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"Earthquakes" in the British government, the "engineer of Brexit chaos" returns to politics, this is why Rishi Sunak chose David Cameron for the important post, the behind-the-scenes of the Prime Minister's decision are revealed
Written by Marsela Shytia 14 Nëntor 2023
Since becoming Britain's prime minister just over a year ago, Rishi Sunak has tried to bring calm to the chaotic government he inherited. The economic policies of his predecessor Liz Truss had caused the pound to fall to its lowest level against the dollar in decades. Inflation was in double digits. Interest rates were rising. And his ruling Conservative Party was still struggling to recover from the turmoil of Boris Johnson's pre-Truss prime ministership. Regardless of his intent to steer the ship, Sunak has struggled to tell a compelling story about exactly what his political persona is and what brand of conservatism he belongs to. But as "CNN" writes, everything may have changed yesterday when Sunak surprised the Westminster establishment by appointing former Prime Minister David Cameron as his new foreign secretary. He did so after sacking Suella Braverman, the outgoing Secretary, who recently described pro-Palestinian demonstrations as "hate marches".
Cameron, of course, is best known as the prime minister who called the Brexit referendum in 2016. He was very much from the center of the Conservative Party and led the campaign to stay in the European Union. The UK's subsequent shock decision to leave the EU led to Cameron's resignation and launched seven years of bitter, partisan politics between the Tories over Brexit and, to some extent, the party's soul. Almost overnight, Cameron's pro-Green, pro-social reform liberal centrist conservatism "threw out the window", leaving massive room for people on the right, like Braverman, to move the whole party to their direction. Cameron's appointment and Braverman's dismissal may suggest to those critics that Sunak is finally distancing himself from the culture wars and the jabs of Johnson, Truss and Braverman.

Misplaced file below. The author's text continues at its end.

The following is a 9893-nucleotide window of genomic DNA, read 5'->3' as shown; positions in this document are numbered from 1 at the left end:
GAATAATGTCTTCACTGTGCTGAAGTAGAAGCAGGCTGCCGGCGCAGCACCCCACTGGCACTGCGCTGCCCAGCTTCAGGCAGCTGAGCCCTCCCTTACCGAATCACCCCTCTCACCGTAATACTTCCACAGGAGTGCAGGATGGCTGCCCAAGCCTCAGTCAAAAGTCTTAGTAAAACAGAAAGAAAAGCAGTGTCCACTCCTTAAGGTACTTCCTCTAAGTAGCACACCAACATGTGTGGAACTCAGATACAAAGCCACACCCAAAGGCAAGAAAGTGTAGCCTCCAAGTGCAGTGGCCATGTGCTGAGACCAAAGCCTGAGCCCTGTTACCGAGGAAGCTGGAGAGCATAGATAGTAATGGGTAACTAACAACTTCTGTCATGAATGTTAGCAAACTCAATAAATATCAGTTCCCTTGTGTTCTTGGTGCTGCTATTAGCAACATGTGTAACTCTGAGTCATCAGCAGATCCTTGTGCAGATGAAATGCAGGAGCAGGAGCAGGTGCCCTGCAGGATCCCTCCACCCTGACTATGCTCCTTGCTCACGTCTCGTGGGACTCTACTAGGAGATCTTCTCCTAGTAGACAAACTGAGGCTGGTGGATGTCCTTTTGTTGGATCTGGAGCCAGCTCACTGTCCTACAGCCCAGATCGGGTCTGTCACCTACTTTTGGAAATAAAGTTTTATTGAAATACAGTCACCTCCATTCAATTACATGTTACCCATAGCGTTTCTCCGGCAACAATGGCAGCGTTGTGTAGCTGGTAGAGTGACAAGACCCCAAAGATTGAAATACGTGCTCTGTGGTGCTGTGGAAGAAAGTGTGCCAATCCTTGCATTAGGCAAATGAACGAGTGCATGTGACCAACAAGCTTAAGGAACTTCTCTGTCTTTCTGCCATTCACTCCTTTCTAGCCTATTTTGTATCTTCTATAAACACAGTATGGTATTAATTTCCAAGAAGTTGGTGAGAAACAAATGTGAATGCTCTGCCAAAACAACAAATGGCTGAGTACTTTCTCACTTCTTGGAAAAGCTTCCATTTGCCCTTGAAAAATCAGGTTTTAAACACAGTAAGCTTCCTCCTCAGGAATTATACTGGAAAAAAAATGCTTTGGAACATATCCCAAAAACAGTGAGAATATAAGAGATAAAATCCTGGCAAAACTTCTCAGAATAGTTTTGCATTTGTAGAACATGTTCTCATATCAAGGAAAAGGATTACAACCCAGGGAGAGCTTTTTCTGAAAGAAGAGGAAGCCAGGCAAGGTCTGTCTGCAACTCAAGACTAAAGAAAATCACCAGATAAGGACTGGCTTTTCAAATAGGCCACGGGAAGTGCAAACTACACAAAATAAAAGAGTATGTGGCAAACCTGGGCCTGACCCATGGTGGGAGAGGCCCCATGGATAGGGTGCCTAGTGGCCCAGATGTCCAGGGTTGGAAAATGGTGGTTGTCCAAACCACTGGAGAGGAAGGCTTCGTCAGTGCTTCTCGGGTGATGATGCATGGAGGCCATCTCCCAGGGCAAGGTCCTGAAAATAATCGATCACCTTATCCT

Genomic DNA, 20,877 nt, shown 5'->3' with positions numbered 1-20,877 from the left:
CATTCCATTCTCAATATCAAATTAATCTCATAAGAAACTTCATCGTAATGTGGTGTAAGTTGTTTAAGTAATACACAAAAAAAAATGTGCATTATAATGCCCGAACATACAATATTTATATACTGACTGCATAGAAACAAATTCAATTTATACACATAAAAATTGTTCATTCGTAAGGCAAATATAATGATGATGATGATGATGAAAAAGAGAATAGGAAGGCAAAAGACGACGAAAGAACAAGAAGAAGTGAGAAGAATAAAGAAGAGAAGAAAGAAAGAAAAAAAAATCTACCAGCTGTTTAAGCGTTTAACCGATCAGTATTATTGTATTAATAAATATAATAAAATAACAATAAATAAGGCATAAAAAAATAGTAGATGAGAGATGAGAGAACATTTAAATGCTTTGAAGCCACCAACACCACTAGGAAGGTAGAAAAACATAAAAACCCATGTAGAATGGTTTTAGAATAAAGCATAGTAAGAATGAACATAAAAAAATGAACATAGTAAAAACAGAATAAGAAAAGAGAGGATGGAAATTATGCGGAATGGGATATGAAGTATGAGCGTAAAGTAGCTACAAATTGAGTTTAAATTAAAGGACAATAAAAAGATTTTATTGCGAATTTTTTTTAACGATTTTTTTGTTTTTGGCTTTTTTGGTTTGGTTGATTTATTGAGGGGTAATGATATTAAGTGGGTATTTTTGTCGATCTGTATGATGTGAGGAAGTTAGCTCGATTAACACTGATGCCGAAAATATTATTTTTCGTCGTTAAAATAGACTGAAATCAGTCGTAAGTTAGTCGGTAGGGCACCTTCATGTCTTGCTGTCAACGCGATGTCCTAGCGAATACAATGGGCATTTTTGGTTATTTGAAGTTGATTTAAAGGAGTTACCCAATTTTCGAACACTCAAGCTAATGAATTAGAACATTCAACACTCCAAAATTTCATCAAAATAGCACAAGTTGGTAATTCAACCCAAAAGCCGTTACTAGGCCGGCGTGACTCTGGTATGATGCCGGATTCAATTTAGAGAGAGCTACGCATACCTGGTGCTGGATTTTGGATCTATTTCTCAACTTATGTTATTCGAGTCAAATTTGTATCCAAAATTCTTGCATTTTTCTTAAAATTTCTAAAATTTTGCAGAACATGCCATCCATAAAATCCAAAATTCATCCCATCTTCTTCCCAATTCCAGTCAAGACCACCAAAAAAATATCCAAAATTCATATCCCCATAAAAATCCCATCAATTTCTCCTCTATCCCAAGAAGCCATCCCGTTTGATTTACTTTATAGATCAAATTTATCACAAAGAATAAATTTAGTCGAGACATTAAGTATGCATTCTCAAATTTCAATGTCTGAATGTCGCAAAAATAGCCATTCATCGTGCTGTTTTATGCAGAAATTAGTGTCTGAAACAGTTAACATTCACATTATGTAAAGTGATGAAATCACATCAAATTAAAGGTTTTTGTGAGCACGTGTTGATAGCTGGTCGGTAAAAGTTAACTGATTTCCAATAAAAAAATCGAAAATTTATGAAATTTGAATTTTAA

Doubts about the government
The choice may seem reasonable, as conservative poll numbers remain dire and the public seems weary of tumultuous politics. But he will have to confront his own party, which will not be easy as Tory MPs, members and voters remain divided. Sunak has described himself as a change agent who has not been defined by the past 13 years of Conservative government, in which he served as finance minister. How Cameron's choice fits into all this is a bit of a mystery. He was, after all, one of the many leaders Sunak has tried to distance himself from. First is Brexit, which he, in the eyes of his critics, allowed to happen by calling the referendum, convincing other world leaders that Remain would win - then walking away immediately after the defeat. Many in British politics have not forgiven him for this. Some Tories believe Cameron's appointment is a good idea, saying it shows the party is ready to be serious and mature again. But they are likely to be in a minority.
The dangers of Sunak
The appointment will continue to raise more questions over the coming days as pundits watch for any apparent shift in government policy. It is also difficult to know exactly how Sunak will accomplish its goals. He cannot switch from one wing to the other when he has not previously been convincing in either of them. But as next year's elections approach, perhaps the strongest points of governance don't really matter. Perhaps this is more of a general change of atmosphere: bringing in safe "hands" to demonstrate stability to the electorate, adopting tougher policies to keep his conservative critics at bay. Whatever the truth behind Sunak's unorthodox reshuffle of his core team, it doesn't take long before it begins to have an impact on his political fortunes. The next election is approaching and his party is still far, far behind in numbers.